Details about a candidate’s prior work experience are also important: Did they come up with their own ideas or projects to do, or did they only do as they were told? “’Tell me about a time you offered something new, unique, and different that was additive to the company,” Palk has asked candidates. “If they say they never had that opportunity, that tells me a lot,” he remarked. “Steve Jobs once said, ‘It doesn’t make sense to hire smart people and tell them what to do; we hire smart people so they can tell us what to do.’”

This is one reason “micromanagement” is an unwelcome word – and concept – at SESCO.  “If we have someone coming into our company, potentially, who has always been micromanaged, I already know how they take direction — but how do they take the freedom to think for themselves? When we add all of those things up, we might think, ‘Ok, this person can be additive, but if micromanagement is needed, that’s not a good fit for us,’” Palk explained. Conversely, candidates might be interested in joining SESCO because they felt stifled or micromanaged previously and are looking for a work environment where they could really spread their wings and feel valued.SESCO logo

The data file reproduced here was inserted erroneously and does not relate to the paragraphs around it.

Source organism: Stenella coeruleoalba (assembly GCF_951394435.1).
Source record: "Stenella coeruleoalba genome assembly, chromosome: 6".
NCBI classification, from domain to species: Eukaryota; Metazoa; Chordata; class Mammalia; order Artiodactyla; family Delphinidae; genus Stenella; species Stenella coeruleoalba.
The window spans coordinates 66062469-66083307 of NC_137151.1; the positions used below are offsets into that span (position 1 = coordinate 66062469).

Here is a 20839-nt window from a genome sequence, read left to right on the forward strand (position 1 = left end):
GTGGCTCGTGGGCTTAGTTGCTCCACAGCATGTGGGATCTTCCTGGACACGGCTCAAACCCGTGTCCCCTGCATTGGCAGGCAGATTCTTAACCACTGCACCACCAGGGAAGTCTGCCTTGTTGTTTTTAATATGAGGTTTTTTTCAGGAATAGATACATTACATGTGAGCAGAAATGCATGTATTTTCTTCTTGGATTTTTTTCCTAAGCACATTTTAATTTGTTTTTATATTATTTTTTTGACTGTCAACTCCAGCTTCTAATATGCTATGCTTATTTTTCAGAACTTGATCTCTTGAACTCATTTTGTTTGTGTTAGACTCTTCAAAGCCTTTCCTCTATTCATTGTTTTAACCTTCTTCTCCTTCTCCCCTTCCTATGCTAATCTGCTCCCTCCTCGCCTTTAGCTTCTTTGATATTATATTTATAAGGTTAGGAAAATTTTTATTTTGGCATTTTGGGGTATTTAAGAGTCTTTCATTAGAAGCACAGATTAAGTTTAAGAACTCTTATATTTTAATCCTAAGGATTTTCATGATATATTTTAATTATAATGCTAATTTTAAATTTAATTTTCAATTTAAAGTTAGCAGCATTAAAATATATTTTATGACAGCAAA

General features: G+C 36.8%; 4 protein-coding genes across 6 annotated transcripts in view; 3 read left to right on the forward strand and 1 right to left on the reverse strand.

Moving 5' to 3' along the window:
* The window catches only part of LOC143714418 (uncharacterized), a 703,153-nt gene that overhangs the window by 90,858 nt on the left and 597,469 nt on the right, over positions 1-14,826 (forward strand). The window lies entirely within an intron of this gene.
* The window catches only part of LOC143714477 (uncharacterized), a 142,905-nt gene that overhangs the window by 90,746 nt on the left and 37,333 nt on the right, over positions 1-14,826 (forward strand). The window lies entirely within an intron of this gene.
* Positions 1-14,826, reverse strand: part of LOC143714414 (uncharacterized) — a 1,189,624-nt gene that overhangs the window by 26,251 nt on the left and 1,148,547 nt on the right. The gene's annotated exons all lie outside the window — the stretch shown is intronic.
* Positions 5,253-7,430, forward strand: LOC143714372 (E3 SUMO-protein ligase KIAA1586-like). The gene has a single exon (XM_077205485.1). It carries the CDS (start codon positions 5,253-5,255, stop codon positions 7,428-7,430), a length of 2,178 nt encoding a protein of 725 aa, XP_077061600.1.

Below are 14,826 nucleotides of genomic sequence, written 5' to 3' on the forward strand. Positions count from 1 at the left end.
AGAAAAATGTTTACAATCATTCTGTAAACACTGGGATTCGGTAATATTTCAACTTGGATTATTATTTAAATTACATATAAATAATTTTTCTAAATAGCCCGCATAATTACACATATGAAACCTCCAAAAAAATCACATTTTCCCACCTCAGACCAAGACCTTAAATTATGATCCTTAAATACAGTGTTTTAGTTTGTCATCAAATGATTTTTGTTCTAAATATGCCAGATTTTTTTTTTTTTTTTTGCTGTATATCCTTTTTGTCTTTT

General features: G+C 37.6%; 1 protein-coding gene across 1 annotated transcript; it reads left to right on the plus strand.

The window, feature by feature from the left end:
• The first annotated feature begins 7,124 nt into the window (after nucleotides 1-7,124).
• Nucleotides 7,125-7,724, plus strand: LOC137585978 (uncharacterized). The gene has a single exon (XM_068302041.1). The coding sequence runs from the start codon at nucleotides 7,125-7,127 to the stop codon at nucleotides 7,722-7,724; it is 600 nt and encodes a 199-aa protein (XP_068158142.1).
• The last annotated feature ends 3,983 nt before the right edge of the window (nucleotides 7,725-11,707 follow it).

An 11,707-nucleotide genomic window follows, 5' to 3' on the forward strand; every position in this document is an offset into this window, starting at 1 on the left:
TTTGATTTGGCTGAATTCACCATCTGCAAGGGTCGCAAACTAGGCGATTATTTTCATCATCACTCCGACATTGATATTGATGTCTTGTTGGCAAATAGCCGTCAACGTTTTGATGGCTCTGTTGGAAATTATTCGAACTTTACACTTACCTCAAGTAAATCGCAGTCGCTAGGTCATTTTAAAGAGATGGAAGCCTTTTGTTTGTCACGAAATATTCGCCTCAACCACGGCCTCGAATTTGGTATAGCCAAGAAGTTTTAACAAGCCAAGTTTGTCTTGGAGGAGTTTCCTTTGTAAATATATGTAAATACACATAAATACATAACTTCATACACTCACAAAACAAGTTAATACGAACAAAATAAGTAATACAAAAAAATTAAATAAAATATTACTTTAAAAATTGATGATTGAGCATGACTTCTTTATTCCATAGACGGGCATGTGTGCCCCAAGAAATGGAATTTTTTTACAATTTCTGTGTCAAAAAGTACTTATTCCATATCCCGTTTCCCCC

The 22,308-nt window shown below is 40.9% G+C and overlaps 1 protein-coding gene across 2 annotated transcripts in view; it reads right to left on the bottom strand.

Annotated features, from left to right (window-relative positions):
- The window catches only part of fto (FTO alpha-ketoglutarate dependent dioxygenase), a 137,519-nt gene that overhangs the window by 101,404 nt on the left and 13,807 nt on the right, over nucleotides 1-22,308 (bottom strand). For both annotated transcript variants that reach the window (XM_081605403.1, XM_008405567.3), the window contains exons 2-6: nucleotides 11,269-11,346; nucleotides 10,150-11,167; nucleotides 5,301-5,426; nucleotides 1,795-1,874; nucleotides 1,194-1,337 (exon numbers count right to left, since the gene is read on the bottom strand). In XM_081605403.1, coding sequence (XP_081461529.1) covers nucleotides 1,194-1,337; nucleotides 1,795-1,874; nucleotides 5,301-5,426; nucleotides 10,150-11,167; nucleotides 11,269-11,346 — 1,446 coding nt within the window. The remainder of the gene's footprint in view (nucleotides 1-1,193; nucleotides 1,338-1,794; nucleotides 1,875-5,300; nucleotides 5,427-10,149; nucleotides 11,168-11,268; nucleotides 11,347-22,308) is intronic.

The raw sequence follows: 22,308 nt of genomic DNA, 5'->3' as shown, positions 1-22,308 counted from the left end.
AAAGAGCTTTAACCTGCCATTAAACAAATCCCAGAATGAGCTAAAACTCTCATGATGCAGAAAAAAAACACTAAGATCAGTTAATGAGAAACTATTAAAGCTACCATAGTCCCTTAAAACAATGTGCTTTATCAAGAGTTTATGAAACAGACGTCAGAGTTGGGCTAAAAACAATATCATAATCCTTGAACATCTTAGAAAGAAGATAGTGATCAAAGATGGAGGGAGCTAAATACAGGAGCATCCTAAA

Secrets of Retention

When it comes to longevity, it’s hard to beat Bob Ransom’s record. One of SESCO’s first employees, he just acelebrated his 50th anniversary with the company last spring. Marshall Graham (who was hired as the receptionist in 1975) has been at SESCO for 46 years, 24 years of which was as President & CEO.

“We’ve got a total of five employees who have been here 40 years or more, and I think 15 or 16 who have been here 30 years and above,” Palk stated, adding, “The longevity is pretty fantastic.” And while you might discover that a present employee has had a family member work at SESCO in the past, nepotism has no place here.

“We have been very careful about hiring family members,” Palk remarked. “One of the things that we’ve put into writing going back to the 1970s, is that anyone with the right character, work ethic, knowledge education, and experience can rise to the top and  no relative in management will stand in your way. While we don’t have a lot of multi-generational workers, we do have folks who have retired and now their children work here.”

Palk said taking a hard stance on nepotism was important to the company’s growth. “Being an employee-owned company, we don’t want anyone to feel like they’re being held back because of a family member involved in the business. Do we have members of one family working at SESCO? For sure — but they cannot report to that person, and no one in key management has any relatives in the business.”